Now I find this really strange. If someone gives you a completely crazy example answer to a question, then asks you the question, your answer is influenced by the crazy answer they first gave you. Even obviously random “information” interfers with our reasoning. Participants who span a roulette wheel before answering questions about how many African nations there were in the UN, gave lower answers if they span a low number before answering.
This makes me think of two aspects of task estimation in project life but, as an aside, it also shows how information can be completely useless but is, nonetheless, data.
So, to the subject of task or cost estimation. You are in a meeting at the start of a piece of work or project and someone asks you “Roughly how long will it take?”. They may even say “we won’t hold you to it”. The anchoring and adjustment heuristic shows us that they will be influenced by what you say, even if you say “Well, it is not 3 weeks”. My experience is, don’t be tempted to guess a number off the top of your head. According to Kahneman and Tversky, we “use” all “information” we receive on a topic and that ties up with my experience. If you must give a number before you have a chance to plan or estimate, be sure to also give a % confidence (which would be very low).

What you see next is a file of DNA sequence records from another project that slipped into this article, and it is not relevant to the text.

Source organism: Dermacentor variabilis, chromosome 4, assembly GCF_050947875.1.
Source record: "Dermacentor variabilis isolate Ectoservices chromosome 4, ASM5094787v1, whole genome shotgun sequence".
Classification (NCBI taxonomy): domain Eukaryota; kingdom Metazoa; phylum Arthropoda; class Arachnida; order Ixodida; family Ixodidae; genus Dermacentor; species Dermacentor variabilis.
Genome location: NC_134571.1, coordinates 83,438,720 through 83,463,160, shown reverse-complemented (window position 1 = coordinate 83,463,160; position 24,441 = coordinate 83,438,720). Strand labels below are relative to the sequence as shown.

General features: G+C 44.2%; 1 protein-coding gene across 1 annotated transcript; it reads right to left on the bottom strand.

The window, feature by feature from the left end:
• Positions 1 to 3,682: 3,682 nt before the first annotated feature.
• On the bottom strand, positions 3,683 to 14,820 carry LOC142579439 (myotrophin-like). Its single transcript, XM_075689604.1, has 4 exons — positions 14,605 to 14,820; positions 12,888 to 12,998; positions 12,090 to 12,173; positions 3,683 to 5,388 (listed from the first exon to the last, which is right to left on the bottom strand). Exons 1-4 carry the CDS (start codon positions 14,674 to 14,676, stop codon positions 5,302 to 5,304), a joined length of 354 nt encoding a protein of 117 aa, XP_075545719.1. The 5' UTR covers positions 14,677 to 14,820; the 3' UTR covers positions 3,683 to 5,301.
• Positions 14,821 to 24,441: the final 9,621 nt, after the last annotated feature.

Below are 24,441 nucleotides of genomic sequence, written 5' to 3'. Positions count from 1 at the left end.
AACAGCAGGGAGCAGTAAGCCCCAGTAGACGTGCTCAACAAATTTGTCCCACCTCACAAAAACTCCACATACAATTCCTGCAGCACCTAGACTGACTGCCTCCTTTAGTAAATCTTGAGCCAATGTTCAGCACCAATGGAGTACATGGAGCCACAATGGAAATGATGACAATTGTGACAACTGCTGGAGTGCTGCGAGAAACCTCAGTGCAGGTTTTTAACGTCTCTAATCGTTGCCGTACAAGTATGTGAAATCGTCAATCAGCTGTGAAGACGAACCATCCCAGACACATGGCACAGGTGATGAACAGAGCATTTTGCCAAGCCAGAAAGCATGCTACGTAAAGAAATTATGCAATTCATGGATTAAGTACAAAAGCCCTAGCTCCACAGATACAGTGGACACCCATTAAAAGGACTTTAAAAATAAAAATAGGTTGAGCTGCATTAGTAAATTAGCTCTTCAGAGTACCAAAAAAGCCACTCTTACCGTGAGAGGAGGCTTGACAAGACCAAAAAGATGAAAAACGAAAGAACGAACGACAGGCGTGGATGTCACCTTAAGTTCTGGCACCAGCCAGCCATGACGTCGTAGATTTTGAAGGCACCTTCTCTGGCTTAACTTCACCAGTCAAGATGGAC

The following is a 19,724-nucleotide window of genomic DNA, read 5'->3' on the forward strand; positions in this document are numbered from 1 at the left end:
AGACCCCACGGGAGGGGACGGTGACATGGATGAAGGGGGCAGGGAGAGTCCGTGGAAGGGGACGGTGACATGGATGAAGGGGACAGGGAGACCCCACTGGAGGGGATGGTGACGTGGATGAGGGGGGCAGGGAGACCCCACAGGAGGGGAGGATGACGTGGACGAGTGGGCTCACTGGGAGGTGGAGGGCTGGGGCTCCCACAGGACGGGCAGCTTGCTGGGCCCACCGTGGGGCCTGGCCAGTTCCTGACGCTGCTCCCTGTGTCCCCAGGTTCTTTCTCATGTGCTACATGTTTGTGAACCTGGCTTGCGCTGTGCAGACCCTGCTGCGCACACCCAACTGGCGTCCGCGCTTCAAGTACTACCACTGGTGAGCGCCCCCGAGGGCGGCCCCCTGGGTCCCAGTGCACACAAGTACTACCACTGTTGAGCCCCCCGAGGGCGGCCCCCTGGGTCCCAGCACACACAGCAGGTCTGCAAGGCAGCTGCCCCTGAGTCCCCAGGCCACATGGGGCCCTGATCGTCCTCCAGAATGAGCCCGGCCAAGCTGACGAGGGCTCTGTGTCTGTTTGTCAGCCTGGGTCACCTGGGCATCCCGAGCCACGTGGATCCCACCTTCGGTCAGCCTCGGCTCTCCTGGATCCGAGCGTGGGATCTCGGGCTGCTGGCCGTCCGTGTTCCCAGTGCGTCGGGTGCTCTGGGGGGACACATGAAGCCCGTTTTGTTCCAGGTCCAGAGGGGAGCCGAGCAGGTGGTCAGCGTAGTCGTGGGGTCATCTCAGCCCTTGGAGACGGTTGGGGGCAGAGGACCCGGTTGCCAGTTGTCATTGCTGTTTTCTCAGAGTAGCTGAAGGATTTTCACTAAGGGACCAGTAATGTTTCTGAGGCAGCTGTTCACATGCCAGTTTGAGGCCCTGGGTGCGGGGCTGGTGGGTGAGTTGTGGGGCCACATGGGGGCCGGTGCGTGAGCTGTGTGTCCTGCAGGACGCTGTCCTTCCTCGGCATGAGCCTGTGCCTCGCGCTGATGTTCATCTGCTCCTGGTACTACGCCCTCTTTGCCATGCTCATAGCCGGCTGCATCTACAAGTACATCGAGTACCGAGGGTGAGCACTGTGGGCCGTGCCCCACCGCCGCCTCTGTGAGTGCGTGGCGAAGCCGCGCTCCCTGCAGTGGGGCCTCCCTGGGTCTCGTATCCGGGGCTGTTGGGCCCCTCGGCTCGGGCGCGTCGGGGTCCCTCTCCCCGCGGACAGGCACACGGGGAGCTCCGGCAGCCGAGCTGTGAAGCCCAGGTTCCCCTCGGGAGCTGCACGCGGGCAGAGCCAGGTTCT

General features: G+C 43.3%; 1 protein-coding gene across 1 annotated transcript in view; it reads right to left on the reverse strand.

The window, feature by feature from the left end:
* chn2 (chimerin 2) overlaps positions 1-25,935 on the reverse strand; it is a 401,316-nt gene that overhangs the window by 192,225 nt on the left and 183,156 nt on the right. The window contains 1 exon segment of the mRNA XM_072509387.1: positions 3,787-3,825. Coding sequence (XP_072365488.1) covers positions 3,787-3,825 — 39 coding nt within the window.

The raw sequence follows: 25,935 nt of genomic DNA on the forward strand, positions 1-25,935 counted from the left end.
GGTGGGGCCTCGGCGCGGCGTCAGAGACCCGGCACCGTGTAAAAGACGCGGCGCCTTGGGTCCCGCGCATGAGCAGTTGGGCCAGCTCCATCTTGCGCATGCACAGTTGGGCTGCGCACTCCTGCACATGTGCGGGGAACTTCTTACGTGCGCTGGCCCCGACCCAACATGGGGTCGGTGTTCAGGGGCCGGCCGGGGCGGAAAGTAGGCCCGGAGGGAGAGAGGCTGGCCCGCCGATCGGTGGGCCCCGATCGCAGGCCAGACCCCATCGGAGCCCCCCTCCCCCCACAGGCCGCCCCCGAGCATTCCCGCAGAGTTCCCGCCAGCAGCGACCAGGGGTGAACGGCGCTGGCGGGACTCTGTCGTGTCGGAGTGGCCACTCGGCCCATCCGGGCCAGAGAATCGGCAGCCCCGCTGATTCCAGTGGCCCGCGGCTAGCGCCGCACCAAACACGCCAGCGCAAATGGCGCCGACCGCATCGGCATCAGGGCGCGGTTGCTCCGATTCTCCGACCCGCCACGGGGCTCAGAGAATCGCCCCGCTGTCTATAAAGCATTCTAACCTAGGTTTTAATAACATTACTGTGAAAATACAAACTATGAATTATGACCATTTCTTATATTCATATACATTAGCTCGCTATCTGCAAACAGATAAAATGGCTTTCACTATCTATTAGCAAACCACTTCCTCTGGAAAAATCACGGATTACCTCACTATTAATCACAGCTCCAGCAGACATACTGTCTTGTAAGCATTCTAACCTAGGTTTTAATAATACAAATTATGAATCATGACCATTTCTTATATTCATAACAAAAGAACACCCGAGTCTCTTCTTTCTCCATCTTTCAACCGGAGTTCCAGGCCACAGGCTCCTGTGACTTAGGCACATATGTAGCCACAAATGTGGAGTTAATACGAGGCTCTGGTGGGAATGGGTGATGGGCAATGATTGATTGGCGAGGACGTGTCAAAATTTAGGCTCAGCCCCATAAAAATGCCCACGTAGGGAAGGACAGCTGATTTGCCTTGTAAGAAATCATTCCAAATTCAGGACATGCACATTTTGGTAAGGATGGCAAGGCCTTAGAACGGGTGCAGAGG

The other thing that came to mind was planning poker in AGILE project management. I always get push back from project teams when I suggest team members think of their estimates and then all write them down before revealing them and discussing them. “We don’t need all that fuss”, they say. Of course, there may be several aspects of psychology effecting group estimation. Nudge Theory and conformity in general come to mind but it struck me that anchoring and adjustment was relevant here too. Also, I wonder if those with low confidence in their ability to estimate tasks would be especially vulnerable to anchoring and adjustment.